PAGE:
But here’s what pains me the most. These tests have the power to lower the already often fragile self esteem of our technicians. Many of our best technicians languished in the back row of traditional school classrooms. They were great in shop class, and not so good with reading and math.

As a society we judge intelligence based upon reading and math abilities. But those are just two of the types of intelligence. Hands-on/mechanical is another recognized type of intelligence. Our industry is extremely high in that under-appreciated ability.

One of my pleasures as a Honeywell product rep was to introduce a new device to a technician.  His hands would be almost twitching to touch it. Once he got it, his finger tips found every connector, knob and spring. He might not even look at the device.  Information flowed directly from hands to brain. How do I know this? He was asking questions all along: “What’s this screw for?”  Why did they put these terminals here?”

On the other hand a non-technician, such as a purchasing agent, would leave the device on the table and keep his hands in his lap. His one question was the cost.

Experts say that a person is likely too gifted in only one or possibly two areas. We don’t expect a doctor to be able to fix a toilet. But we do ask a mechanic to pass a test written at a high reading level.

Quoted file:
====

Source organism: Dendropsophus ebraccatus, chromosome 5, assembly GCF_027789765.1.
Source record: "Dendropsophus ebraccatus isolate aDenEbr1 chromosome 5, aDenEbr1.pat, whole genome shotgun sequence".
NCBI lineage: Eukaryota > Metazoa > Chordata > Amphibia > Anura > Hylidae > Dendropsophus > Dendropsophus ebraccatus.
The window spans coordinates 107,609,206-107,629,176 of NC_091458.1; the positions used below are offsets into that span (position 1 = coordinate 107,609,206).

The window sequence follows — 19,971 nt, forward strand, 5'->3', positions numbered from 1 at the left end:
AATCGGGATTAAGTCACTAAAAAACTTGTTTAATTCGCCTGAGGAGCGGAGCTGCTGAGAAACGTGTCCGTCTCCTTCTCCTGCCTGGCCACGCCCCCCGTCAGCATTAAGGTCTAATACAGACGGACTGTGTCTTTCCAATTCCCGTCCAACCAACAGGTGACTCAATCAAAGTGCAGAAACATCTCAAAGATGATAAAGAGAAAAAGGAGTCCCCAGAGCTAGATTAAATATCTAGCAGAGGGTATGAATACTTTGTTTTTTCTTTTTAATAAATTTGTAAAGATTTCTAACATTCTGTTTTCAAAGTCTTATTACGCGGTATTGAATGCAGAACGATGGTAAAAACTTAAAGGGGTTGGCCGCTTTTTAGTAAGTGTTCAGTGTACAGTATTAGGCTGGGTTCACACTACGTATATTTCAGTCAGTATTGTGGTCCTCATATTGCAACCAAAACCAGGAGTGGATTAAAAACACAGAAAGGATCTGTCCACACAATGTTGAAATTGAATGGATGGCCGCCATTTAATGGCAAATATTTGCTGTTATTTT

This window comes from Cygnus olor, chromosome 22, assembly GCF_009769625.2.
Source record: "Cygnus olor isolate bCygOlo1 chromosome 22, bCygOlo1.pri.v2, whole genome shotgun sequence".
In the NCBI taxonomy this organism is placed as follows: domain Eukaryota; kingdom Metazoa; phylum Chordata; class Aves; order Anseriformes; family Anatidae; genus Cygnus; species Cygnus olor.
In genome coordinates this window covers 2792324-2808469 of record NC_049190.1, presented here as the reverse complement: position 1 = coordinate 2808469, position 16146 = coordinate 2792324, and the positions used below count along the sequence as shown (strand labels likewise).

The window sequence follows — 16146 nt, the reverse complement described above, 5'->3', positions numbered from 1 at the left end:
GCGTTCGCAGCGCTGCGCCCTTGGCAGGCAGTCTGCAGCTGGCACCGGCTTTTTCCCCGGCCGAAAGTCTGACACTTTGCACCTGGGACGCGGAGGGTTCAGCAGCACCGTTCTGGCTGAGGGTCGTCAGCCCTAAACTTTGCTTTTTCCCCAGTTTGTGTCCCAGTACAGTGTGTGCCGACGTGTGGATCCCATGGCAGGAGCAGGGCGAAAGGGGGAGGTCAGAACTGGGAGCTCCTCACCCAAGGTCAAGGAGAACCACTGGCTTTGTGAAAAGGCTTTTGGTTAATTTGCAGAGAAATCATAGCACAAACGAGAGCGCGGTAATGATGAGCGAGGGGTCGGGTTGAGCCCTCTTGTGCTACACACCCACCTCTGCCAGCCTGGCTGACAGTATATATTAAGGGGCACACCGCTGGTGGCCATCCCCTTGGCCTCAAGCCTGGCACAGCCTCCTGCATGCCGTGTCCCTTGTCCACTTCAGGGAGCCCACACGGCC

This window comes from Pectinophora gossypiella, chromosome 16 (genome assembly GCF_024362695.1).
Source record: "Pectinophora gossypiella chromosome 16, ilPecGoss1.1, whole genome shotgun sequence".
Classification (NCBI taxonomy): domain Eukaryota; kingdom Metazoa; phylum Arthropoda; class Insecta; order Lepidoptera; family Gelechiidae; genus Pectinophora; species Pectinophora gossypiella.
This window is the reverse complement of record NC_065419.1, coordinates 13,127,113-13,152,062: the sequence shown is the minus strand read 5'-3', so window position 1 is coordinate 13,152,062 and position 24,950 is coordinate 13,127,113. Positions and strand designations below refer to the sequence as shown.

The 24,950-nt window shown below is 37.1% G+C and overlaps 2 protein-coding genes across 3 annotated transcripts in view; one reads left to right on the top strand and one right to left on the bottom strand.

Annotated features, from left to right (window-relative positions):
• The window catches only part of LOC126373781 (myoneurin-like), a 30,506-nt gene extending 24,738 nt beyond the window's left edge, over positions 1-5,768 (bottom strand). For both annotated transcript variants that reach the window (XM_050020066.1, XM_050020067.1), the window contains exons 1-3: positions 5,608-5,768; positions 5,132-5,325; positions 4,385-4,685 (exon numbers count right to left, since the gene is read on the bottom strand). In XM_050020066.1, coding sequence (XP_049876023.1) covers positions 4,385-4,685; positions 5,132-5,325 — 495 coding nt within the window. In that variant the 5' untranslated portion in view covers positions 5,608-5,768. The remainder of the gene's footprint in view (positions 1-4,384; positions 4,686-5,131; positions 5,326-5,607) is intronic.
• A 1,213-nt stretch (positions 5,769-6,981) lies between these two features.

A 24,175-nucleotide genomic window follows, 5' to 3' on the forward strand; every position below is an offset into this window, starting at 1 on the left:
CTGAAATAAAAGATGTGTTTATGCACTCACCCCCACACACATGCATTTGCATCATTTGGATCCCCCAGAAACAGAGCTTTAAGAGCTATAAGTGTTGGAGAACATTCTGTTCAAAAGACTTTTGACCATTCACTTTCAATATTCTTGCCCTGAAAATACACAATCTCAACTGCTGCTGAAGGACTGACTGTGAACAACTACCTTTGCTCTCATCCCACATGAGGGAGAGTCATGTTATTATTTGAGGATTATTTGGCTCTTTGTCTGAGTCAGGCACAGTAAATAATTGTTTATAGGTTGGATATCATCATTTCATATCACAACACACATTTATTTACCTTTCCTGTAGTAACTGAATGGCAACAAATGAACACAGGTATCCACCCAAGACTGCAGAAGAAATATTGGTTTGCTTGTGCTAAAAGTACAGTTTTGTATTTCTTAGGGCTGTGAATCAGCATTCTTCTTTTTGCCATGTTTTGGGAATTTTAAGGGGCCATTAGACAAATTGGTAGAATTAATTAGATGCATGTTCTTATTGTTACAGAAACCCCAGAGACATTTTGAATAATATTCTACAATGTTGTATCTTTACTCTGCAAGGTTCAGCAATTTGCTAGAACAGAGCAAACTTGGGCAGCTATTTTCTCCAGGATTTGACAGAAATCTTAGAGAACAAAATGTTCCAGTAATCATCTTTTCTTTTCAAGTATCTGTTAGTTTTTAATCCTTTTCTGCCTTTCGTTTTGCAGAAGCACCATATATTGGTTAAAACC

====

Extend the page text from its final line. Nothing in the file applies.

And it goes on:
The only real test of technician competence is hands-on demonstration of the work. The testing industry claims that such testing would be too subjective (it seems to me that it’s pretty black and white — the furnace fires or not). They also claim it would be too labor intensive.  

The fact is that testing is currently under the control of the testing industry. Professional testers have a vested interest in doing what they have always done — writing questions, providing four possible answers, grading and collecting money. If a technician fails and has to re-test, then that’s more money. 

I wonder if those writing the tests are aware of the difference between a good question and a bad one. When I was in about the fourth grade the teacher let us kids try writing test questions. The ones we wrote were really, really hard. We thought the idea was to make kids answer them wrong. That’s what the NATE and BPI tests make me think of—kids who think the point is to make it really hard for other kids to pass.

Besides reading level, there is the subject matter of the questions. If there are 50 or 100 questions on the test on gas equipment, in today’s world should one of them really be how many millivolts are in a powerpile generator? 

Immediately after taking an exam recently, I talked with a couple other test takers. One was an award-winning tech school instructor and the other was an experienced contractor. All of us agreed that there was no correct answer for question 62. No answer was any better than the others. With the eenie-meenie-miney-moe technique, we had a 25% chance of guessing the right answer. That’s no way to test an HVAC technician’s ability to fix a furnace, boiler, or air conditioner, or to analyze a building’s energy efficiency.

Carol Fey is a technical trainer who has been in the HVAC industry for over 25 years. You can find her books and DVD at  To see her adventures while a heating mechanic in Antarctica, go to